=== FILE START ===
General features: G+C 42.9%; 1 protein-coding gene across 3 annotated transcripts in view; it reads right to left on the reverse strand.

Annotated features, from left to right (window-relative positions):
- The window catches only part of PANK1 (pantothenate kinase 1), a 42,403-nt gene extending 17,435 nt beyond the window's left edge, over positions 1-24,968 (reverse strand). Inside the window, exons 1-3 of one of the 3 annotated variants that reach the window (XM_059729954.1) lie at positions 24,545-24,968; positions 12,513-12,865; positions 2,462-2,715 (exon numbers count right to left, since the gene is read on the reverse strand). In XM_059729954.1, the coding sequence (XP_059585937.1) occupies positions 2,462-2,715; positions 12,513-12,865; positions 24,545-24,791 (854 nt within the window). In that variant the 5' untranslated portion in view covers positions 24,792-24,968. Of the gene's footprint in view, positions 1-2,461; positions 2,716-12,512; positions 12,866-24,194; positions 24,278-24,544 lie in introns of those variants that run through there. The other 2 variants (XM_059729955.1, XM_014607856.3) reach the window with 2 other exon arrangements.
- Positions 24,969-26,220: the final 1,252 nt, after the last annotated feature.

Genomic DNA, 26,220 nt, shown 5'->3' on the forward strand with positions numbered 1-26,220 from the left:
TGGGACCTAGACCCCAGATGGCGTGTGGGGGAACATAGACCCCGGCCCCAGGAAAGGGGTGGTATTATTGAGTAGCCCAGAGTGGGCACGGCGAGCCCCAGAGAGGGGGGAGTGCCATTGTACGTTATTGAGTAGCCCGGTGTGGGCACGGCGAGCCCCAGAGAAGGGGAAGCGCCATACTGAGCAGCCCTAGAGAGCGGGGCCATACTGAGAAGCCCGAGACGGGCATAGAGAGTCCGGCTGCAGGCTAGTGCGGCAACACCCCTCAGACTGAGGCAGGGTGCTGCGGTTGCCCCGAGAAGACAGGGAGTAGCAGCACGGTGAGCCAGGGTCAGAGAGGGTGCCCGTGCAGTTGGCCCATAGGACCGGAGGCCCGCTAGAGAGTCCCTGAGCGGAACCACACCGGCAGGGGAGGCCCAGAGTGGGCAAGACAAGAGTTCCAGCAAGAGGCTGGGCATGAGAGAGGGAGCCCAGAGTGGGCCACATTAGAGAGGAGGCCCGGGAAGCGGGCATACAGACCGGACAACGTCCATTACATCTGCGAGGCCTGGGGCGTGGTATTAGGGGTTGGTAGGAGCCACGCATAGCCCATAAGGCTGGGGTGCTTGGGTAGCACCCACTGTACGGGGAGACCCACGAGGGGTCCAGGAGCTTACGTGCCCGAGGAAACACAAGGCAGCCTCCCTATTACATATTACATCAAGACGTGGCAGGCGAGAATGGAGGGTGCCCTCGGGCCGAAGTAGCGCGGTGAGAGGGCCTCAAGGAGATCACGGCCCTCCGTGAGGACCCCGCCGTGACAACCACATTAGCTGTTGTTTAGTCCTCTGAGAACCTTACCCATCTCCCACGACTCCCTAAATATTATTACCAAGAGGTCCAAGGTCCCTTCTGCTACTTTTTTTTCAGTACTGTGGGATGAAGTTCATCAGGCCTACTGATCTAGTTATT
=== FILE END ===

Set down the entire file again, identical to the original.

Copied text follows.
General features: G+C 42.9%; 1 protein-coding gene across 3 annotated transcripts in view; it reads right to left on the reverse strand.

Annotated features, from left to right (window-relative positions):
- The window catches only part of PANK1 (pantothenate kinase 1), a 42,403-nt gene extending 17,435 nt beyond the window's left edge, over positions 1-24,968 (reverse strand). Inside the window, exons 1-3 of one of the 3 annotated variants that reach the window (XM_059729954.1) lie at positions 24,545-24,968; positions 12,513-12,865; positions 2,462-2,715 (exon numbers count right to left, since the gene is read on the reverse strand). In XM_059729954.1, the coding sequence (XP_059585937.1) occupies positions 2,462-2,715; positions 12,513-12,865; positions 24,545-24,791 (854 nt within the window). In that variant the 5' untranslated portion in view covers positions 24,792-24,968. Of the gene's footprint in view, positions 1-2,461; positions 2,716-12,512; positions 12,866-24,194; positions 24,278-24,544 lie in introns of those variants that run through there. The other 2 variants (XM_059729955.1, XM_014607856.3) reach the window with 2 other exon arrangements.
- Positions 24,969-26,220: the final 1,252 nt, after the last annotated feature.

Genomic DNA, 26,220 nt, shown 5'->3' on the forward strand with positions numbered 1-26,220 from the left:
TGGGACCTAGACCCCAGATGGCGTGTGGGGGAACATAGACCCCGGCCCCAGGAAAGGGGTGGTATTATTGAGTAGCCCAGAGTGGGCACGGCGAGCCCCAGAGAGGGGGGAGTGCCATTGTACGTTATTGAGTAGCCCGGTGTGGGCACGGCGAGCCCCAGAGAAGGGGAAGCGCCATACTGAGCAGCCCTAGAGAGCGGGGCCATACTGAGAAGCCCGAGACGGGCATAGAGAGTCCGGCTGCAGGCTAGTGCGGCAACACCCCTCAGACTGAGGCAGGGTGCTGCGGTTGCCCCGAGAAGACAGGGAGTAGCAGCACGGTGAGCCAGGGTCAGAGAGGGTGCCCGTGCAGTTGGCCCATAGGACCGGAGGCCCGCTAGAGAGTCCCTGAGCGGAACCACACCGGCAGGGGAGGCCCAGAGTGGGCAAGACAAGAGTTCCAGCAAGAGGCTGGGCATGAGAGAGGGAGCCCAGAGTGGGCCACATTAGAGAGGAGGCCCGGGAAGCGGGCATACAGACCGGACAACGTCCATTACATCTGCGAGGCCTGGGGCGTGGTATTAGGGGTTGGTAGGAGCCACGCATAGCCCATAAGGCTGGGGTGCTTGGGTAGCACCCACTGTACGGGGAGACCCACGAGGGGTCCAGGAGCTTACGTGCCCGAGGAAACACAAGGCAGCCTCCCTATTACATATTACATCAAGACGTGGCAGGCGAGAATGGAGGGTGCCCTCGGGCCGAAGTAGCGCGGTGAGAGGGCCTCAAGGAGATCACGGCCCTCCGTGAGGACCCCGCCGTGACAACCACATTAGCTGTTGTTTAGTCCTCTGAGAACCTTACCCATCTCCCACGACTCCCTAAATATTATTACCAAGAGGTCCAAGGTCCCTTCTGCTACTTTTTTTTCAGTACTGTGGGATGAAGTTCATCAGGCCTACTGATCTAGTTATT